When to go
Roman summers are known to be particularly overbearing as far as temperatures are concerned; while the locals tend to take longer siestas inside under fans, the city continues to entice crowds of domestic and international tourists, resulting in busy streets and long, long queues for the key cultural attractions.
If you’re planning on taking in the city’s many sights and landmarks, you should look at visiting during the shoulder seasons of early summer or late autumn when the weather is a little more bearable and it’s less crowded. Don’t be put off by a winter visit either, when the temperatures remain relatively mild and the tourist numbers are much lower. Rome is saturated with visitors on all major holidays, especially religious ones and the city all but shuts in July and August when it’s too hot to move, leaving the streets crowd-free. It also means that many of the luxury boutique hotels in Rome are more affordable than other times of the year.
What to do
Considering the city has been at the centre of European culture, politics and religion for over two millennia, it’s no surprise that there really is something for everyone in Rome. The city’s spectacular ancient heritage will impress anyone with even the slightest interest in history, while art lovers will find themselves swooning over the breathtaking works of Renaissance art and sculpture dotted around the city’s many churches and museums. If you’re travelling with families, many of the key attractions hold special workshops and activities for younger visitors.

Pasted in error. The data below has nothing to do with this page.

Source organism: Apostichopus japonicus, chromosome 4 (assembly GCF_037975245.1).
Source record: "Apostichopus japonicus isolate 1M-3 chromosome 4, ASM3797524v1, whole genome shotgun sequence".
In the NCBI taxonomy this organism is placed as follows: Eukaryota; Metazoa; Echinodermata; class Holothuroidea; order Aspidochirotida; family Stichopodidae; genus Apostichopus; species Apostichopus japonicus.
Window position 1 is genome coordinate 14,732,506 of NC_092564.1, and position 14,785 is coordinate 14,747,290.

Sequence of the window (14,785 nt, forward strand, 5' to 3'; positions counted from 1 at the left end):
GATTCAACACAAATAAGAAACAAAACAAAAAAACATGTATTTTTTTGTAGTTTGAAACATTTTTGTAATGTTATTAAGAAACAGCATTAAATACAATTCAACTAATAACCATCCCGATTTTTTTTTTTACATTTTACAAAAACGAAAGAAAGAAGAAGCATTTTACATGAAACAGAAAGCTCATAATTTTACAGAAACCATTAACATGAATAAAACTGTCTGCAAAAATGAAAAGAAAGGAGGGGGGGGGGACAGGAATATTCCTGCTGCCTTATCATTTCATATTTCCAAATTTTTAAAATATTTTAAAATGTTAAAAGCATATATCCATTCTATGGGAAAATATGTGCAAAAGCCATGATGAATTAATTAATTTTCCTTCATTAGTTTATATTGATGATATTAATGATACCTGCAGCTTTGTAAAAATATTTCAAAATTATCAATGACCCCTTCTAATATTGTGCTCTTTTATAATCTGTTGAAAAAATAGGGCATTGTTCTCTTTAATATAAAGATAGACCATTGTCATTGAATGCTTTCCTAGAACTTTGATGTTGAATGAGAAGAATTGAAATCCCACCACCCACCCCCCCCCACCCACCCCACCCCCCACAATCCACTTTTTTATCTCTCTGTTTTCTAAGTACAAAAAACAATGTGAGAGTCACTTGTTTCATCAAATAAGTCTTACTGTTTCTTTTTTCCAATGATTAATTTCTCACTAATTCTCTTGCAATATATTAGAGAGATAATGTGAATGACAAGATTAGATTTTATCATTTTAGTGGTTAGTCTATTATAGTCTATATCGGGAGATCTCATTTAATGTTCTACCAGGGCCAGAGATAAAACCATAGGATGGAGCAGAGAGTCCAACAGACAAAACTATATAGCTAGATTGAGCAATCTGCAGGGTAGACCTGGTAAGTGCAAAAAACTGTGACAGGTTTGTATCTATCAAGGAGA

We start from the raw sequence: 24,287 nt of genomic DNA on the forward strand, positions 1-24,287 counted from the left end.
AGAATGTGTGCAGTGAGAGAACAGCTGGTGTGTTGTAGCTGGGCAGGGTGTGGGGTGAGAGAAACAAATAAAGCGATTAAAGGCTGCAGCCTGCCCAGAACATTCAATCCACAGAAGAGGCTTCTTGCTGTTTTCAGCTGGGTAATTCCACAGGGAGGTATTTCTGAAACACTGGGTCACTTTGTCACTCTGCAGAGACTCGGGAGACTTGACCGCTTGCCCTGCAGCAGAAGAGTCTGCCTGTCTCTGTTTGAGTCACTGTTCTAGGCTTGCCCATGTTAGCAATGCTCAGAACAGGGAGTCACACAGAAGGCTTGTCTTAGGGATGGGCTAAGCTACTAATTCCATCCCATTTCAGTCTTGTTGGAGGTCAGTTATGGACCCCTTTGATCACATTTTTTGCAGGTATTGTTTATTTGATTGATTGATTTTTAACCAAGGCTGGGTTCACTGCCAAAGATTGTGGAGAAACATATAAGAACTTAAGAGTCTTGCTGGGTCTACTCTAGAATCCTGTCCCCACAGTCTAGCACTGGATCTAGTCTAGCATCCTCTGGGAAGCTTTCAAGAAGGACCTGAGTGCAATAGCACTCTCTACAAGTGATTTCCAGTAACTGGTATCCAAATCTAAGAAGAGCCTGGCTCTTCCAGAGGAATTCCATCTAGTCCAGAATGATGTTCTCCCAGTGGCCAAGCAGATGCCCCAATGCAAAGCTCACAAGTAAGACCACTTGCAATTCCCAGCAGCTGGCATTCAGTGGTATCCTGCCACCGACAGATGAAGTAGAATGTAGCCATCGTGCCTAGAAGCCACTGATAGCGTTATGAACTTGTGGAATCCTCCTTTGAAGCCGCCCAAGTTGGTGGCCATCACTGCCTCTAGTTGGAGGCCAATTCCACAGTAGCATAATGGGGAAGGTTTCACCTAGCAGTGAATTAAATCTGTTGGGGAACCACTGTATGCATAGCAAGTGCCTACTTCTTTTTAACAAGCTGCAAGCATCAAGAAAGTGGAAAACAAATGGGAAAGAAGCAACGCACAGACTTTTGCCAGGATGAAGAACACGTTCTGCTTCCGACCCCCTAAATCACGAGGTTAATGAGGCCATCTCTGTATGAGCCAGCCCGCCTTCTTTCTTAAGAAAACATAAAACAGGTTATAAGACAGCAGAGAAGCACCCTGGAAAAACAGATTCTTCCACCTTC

From the timeworn remains of the Colosseum to the spectacular Medieval grandeur of St. Peter’s Basilica, there’s plenty in Rome to thrill those with a penchant for the past. We’ve covered all the city’s most recognisable landmarks in our brilliant three-day itinerary, perfect for first-time visitors who want to see the essentials, but there are plenty of other spots off-the-beaten-track that bring the city’s rich history into sharp focus.
One of our favourites is the church of San Clemente, just a short walk from the Colosseum. Dating back to the 12th-century, you’ll find some rather stunning mosaics, but it’s beneath the ground that the real treasures lie. Descend one level and you’ll see the remains of a church dating back to the 4th-century; keep going to the very bottom and you’ll find yourself in a 1st-century Roman home, converted into a Mithraeum, a place of worship for a mysterious ancient cult. It’s one of the most powerful reminders of the city’s complex, multilayered history.
Another church with a hidden history is Santa Maria degli Angeli e dei Martiri, built into a fragment of the ancient Baths of Diocletian. The largest in ancient Rome, the Baths have all but vanished, swallowed up by streets, buildings and piazzas. Designed by Michelangelo in the 16th-century, the church gives you a real idea of the scale of the baths. If you’re lucky, you may even catch choirs practising in the nave.
Rome’s long history also makes it a must-visit for anyone with even a passing interest in culture, with a wealth of galleries and museums showcasing stunning works of art. While the Capitoline and Vatican Museums draw their share of visitors, for a truly unique experience head to the Centrale Montemartini in off-beat Testaccio. Within this former thermoelectric power-station, classical statues and Roman mosaics sit beside the long-dormant hulks of industrial machinery. The result is a little unsettling, and certainly thought-provoking.